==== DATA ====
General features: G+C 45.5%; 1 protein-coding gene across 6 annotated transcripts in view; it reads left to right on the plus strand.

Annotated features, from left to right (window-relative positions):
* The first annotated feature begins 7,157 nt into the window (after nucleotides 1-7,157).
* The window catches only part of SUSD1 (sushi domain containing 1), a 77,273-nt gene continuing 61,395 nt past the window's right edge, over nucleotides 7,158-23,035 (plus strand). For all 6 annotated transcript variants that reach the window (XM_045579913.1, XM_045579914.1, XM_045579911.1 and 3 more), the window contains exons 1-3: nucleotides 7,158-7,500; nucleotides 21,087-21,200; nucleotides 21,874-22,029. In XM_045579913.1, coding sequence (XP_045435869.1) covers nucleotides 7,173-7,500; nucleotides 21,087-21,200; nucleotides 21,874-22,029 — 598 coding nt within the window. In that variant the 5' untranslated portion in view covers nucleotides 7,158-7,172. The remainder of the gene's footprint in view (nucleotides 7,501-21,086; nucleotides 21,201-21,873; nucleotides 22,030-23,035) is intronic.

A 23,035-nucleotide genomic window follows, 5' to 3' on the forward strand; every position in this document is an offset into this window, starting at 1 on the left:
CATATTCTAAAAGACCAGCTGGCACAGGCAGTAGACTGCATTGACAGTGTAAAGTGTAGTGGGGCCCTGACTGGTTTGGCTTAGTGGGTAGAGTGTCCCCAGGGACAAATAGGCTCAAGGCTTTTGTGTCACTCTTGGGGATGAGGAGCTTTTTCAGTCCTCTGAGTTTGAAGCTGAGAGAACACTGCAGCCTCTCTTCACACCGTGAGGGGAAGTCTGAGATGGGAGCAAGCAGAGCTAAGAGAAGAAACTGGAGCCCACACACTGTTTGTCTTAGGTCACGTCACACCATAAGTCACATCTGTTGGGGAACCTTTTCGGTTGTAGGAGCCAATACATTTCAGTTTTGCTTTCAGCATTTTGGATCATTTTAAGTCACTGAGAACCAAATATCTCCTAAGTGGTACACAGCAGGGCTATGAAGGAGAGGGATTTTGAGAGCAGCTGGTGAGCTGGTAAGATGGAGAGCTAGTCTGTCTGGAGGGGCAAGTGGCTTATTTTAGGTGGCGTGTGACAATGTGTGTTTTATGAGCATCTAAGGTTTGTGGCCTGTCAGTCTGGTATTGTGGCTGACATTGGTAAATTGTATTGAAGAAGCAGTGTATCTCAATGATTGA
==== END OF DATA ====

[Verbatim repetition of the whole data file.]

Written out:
General features: G+C 45.5%; 1 protein-coding gene across 6 annotated transcripts in view; it reads left to right on the plus strand.

Annotated features, from left to right (window-relative positions):
* The first annotated feature begins 7,157 nt into the window (after nucleotides 1-7,157).
* The window catches only part of SUSD1 (sushi domain containing 1), a 77,273-nt gene continuing 61,395 nt past the window's right edge, over nucleotides 7,158-23,035 (plus strand). For all 6 annotated transcript variants that reach the window (XM_045579913.1, XM_045579914.1, XM_045579911.1 and 3 more), the window contains exons 1-3: nucleotides 7,158-7,500; nucleotides 21,087-21,200; nucleotides 21,874-22,029. In XM_045579913.1, coding sequence (XP_045435869.1) covers nucleotides 7,173-7,500; nucleotides 21,087-21,200; nucleotides 21,874-22,029 — 598 coding nt within the window. In that variant the 5' untranslated portion in view covers nucleotides 7,158-7,172. The remainder of the gene's footprint in view (nucleotides 7,501-21,086; nucleotides 21,201-21,873; nucleotides 22,030-23,035) is intronic.

A 23,035-nucleotide genomic window follows, 5' to 3' on the forward strand; every position in this document is an offset into this window, starting at 1 on the left:
CATATTCTAAAAGACCAGCTGGCACAGGCAGTAGACTGCATTGACAGTGTAAAGTGTAGTGGGGCCCTGACTGGTTTGGCTTAGTGGGTAGAGTGTCCCCAGGGACAAATAGGCTCAAGGCTTTTGTGTCACTCTTGGGGATGAGGAGCTTTTTCAGTCCTCTGAGTTTGAAGCTGAGAGAACACTGCAGCCTCTCTTCACACCGTGAGGGGAAGTCTGAGATGGGAGCAAGCAGAGCTAAGAGAAGAAACTGGAGCCCACACACTGTTTGTCTTAGGTCACGTCACACCATAAGTCACATCTGTTGGGGAACCTTTTCGGTTGTAGGAGCCAATACATTTCAGTTTTGCTTTCAGCATTTTGGATCATTTTAAGTCACTGAGAACCAAATATCTCCTAAGTGGTACACAGCAGGGCTATGAAGGAGAGGGATTTTGAGAGCAGCTGGTGAGCTGGTAAGATGGAGAGCTAGTCTGTCTGGAGGGGCAAGTGGCTTATTTTAGGTGGCGTGTGACAATGTGTGTTTTATGAGCATCTAAGGTTTGTGGCCTGTCAGTCTGGTATTGTGGCTGACATTGGTAAATTGTATTGAAGAAGCAGTGTATCTCAATGATTGA